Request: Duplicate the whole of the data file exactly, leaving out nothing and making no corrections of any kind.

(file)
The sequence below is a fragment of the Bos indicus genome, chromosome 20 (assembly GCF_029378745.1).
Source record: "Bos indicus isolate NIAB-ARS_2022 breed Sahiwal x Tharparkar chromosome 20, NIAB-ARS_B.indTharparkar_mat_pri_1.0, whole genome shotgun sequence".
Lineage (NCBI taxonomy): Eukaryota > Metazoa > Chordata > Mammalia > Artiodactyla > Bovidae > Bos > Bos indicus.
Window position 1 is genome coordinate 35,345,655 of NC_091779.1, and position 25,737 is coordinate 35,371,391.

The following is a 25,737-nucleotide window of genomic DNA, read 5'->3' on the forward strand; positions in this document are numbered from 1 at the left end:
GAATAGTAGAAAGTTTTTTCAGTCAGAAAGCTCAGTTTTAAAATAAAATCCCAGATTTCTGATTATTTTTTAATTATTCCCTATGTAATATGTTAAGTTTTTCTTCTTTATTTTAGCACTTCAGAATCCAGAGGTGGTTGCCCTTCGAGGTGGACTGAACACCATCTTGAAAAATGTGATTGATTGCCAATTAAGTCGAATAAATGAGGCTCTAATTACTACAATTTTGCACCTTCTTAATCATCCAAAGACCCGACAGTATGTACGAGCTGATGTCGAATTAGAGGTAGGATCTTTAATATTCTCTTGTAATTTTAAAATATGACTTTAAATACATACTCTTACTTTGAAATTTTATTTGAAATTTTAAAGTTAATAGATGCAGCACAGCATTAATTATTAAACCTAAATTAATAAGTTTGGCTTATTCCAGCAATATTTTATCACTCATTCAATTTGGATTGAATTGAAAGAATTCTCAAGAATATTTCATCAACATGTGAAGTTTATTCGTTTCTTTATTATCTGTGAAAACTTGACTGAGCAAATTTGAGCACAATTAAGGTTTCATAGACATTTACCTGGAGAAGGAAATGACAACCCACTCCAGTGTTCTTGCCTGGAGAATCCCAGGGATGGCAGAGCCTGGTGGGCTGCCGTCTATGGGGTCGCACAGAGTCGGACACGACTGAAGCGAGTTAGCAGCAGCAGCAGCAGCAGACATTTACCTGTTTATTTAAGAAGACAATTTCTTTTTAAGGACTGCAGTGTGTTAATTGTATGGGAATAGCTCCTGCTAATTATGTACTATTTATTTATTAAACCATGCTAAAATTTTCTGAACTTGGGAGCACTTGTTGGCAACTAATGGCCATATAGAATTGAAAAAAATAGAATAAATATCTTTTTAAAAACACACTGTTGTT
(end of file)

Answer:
The sequence below is a fragment of the Bos indicus genome, chromosome 20 (assembly GCF_029378745.1).
Source record: "Bos indicus isolate NIAB-ARS_2022 breed Sahiwal x Tharparkar chromosome 20, NIAB-ARS_B.indTharparkar_mat_pri_1.0, whole genome shotgun sequence".
Lineage (NCBI taxonomy): Eukaryota > Metazoa > Chordata > Mammalia > Artiodactyla > Bovidae > Bos > Bos indicus.
Window position 1 is genome coordinate 35,345,655 of NC_091779.1, and position 25,737 is coordinate 35,371,391.

The following is a 25,737-nucleotide window of genomic DNA, read 5'->3' on the forward strand; positions in this document are numbered from 1 at the left end:
GAATAGTAGAAAGTTTTTTCAGTCAGAAAGCTCAGTTTTAAAATAAAATCCCAGATTTCTGATTATTTTTTAATTATTCCCTATGTAATATGTTAAGTTTTTCTTCTTTATTTTAGCACTTCAGAATCCAGAGGTGGTTGCCCTTCGAGGTGGACTGAACACCATCTTGAAAAATGTGATTGATTGCCAATTAAGTCGAATAAATGAGGCTCTAATTACTACAATTTTGCACCTTCTTAATCATCCAAAGACCCGACAGTATGTACGAGCTGATGTCGAATTAGAGGTAGGATCTTTAATATTCTCTTGTAATTTTAAAATATGACTTTAAATACATACTCTTACTTTGAAATTTTATTTGAAATTTTAAAGTTAATAGATGCAGCACAGCATTAATTATTAAACCTAAATTAATAAGTTTGGCTTATTCCAGCAATATTTTATCACTCATTCAATTTGGATTGAATTGAAAGAATTCTCAAGAATATTTCATCAACATGTGAAGTTTATTCGTTTCTTTATTATCTGTGAAAACTTGACTGAGCAAATTTGAGCACAATTAAGGTTTCATAGACATTTACCTGGAGAAGGAAATGACAACCCACTCCAGTGTTCTTGCCTGGAGAATCCCAGGGATGGCAGAGCCTGGTGGGCTGCCGTCTATGGGGTCGCACAGAGTCGGACACGACTGAAGCGAGTTAGCAGCAGCAGCAGCAGCAGACATTTACCTGTTTATTTAAGAAGACAATTTCTTTTTAAGGACTGCAGTGTGTTAATTGTATGGGAATAGCTCCTGCTAATTATGTACTATTTATTTATTAAACCATGCTAAAATTTTCTGAACTTGGGAGCACTTGTTGGCAACTAATGGCCATATAGAATTGAAAAAAATAGAATAAATATCTTTTTAAAAACACACTGTTGTT